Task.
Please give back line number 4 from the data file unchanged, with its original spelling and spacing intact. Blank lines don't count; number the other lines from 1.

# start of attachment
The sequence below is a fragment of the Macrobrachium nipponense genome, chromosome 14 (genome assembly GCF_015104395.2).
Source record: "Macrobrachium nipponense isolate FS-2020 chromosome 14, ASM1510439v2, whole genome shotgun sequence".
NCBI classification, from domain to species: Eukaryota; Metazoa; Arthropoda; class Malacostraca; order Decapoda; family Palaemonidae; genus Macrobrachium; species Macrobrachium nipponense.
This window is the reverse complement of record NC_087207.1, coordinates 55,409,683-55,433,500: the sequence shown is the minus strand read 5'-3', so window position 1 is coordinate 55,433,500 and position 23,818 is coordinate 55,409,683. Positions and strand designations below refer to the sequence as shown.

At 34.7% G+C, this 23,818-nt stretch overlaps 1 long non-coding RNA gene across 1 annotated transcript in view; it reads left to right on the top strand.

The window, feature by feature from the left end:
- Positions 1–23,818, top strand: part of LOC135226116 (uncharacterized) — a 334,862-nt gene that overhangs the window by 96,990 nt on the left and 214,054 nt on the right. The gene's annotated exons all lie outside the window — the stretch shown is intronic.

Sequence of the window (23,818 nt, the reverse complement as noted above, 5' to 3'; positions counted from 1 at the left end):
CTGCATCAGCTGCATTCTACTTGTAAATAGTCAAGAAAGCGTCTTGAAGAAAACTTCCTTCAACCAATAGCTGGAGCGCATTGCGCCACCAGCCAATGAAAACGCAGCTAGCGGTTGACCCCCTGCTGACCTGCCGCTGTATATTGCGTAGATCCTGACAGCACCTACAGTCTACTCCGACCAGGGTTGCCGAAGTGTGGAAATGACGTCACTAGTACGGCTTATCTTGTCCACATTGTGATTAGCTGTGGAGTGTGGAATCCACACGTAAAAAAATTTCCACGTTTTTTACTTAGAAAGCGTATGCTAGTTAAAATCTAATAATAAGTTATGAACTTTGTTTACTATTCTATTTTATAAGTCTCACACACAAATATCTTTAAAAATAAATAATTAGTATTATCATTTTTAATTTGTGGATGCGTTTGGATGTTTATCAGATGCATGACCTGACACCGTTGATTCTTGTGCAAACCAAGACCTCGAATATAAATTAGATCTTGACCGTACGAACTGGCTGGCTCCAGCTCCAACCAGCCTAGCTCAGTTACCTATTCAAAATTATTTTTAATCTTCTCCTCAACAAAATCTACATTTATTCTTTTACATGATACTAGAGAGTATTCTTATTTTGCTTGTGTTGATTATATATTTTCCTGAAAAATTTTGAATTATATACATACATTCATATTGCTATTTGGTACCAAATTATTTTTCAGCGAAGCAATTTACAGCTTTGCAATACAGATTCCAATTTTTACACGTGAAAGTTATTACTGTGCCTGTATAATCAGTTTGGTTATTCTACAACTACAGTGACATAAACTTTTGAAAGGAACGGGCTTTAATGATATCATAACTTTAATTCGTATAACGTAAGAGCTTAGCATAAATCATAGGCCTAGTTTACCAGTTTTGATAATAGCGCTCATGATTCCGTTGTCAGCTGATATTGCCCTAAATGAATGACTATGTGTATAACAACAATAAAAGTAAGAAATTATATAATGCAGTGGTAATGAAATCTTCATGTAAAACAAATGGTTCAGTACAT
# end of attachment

This window is the reverse complement of record NC_087207.1, coordinates 55,409,683-55,433,500: the sequence shown is the minus strand read 5'-3', so window position 1 is coordinate 55,433,500 and position 23,818 is coordinate 55,409,683. Positions and strand designations below refer to the sequence as shown.